Names, descriptions, and demonstratives raise well-known logical, ontological, and epistemological problems. Perhaps less well known, amongst philosophers at least, are the ways in which some of these problems not only recur with pronouns but also cross-cut further problems exposed by the study in generative linguistics of morpho-syntactic constraints on interpretation. These problems will be my primary concern here, but I want to address them within a general picture of interpretation that is required if wires are not to be crossed. That (...)
     
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  23.  16
    Environmental Aesthetics and the Dynamic Object.David E. W. Fenner - 2006 - Ethics and the Environment 11 (1):1-20.
    In this paper, I lay out a case for why those objects of aesthetic attention which are principally characterized as natural objects should be understood not statically, as existing in merely a three-dimensional fixed state, but as dynamic, as existing in a space-time context, complete with change, movement, and flux. After this, I explain why this is important, how the dynamic nature of natural objects raises a concern for aesthetically evaluating natural objects, and how that concern may be addressed.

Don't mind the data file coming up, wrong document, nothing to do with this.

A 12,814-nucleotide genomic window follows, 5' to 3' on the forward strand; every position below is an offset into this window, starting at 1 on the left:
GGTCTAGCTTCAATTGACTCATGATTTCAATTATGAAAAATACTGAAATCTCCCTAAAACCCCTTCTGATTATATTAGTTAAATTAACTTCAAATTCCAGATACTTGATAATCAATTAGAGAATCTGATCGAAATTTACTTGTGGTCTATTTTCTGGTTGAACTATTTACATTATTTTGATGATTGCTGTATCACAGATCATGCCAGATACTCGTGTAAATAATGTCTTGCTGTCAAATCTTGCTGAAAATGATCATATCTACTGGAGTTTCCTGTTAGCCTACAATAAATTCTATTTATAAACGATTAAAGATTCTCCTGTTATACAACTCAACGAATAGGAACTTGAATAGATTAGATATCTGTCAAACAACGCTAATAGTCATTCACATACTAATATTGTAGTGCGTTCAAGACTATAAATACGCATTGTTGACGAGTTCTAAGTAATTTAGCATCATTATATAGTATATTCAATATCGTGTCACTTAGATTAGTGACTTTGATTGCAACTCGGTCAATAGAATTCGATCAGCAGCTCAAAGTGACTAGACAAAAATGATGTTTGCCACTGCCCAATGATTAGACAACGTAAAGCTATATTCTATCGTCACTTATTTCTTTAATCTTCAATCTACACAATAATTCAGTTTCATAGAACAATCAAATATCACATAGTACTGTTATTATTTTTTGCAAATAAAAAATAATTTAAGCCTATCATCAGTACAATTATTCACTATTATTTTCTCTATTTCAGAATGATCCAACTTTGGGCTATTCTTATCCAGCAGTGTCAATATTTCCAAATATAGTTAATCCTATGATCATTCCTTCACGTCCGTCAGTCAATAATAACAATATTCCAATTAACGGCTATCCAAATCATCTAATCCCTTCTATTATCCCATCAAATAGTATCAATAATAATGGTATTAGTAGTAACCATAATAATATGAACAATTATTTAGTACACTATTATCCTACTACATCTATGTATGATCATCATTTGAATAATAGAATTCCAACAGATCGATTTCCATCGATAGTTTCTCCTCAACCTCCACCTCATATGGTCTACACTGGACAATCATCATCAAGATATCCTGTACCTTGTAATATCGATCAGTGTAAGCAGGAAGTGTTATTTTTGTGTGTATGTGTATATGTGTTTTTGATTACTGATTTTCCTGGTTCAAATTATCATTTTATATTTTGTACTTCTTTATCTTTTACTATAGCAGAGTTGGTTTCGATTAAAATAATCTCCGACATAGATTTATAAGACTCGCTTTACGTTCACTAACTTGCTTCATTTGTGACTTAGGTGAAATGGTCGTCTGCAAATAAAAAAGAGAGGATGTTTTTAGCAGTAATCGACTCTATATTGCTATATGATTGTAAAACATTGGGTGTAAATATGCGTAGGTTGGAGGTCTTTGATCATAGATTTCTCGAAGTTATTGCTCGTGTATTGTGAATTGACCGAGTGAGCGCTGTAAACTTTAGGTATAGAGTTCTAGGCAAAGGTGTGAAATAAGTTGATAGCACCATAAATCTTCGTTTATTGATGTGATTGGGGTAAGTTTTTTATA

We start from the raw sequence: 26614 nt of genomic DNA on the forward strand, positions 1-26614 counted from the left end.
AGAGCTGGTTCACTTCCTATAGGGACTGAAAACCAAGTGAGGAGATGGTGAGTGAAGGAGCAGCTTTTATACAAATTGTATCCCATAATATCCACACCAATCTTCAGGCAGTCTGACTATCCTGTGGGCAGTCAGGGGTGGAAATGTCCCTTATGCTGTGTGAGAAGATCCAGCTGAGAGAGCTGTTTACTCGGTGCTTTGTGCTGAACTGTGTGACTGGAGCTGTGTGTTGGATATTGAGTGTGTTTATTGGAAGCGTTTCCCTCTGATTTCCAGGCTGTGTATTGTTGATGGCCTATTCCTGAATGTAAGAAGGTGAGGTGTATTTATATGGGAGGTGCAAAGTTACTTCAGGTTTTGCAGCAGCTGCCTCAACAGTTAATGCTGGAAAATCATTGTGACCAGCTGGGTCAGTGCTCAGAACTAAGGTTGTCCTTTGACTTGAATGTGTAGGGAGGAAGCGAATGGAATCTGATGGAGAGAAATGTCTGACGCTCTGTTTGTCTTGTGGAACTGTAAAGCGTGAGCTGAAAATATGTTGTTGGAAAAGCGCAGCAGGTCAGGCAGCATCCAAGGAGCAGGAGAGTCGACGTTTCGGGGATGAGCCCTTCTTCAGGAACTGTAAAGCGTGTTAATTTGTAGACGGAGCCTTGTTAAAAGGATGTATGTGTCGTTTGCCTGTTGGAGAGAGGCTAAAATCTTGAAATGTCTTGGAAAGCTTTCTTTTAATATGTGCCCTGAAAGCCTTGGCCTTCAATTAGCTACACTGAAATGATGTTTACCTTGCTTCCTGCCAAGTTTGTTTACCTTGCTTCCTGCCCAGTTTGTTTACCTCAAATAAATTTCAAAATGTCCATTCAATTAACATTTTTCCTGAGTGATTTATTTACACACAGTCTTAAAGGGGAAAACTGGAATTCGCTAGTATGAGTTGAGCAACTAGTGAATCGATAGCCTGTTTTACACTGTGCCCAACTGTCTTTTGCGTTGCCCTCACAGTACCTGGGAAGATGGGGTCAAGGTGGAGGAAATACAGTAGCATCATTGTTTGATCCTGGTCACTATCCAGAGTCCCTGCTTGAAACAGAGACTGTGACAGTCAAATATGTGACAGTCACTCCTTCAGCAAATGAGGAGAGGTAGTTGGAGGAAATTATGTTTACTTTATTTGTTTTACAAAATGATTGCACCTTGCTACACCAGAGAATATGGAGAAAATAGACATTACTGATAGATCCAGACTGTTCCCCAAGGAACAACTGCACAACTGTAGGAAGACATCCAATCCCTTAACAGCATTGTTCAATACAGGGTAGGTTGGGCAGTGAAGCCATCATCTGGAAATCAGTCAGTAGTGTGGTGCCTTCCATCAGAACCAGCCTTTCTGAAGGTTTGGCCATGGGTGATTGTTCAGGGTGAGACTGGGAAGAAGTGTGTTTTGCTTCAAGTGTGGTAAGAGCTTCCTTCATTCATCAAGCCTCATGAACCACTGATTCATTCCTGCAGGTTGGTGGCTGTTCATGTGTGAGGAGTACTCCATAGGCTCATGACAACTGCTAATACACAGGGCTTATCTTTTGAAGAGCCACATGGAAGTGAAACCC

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  24. Experimental Philosophy and the Philosophical Tradition.Stephen Stich & Kevin P. Tobia - 2016 - In Wesley Buckwalter & Justin Sytsma (eds.), Blackwell Companion to Experimental Philosophy. Malden, MA: Blackwell. pp. 5.
  25.  63
    Action and Production.Stephen White - 2022 - Journal of Ethics and Social Philosophy 22 (2):271-294.
  26. Superproportionality and mind-body relations.Stephen Yablo - 2001 - Theoria 16 (40):65-75.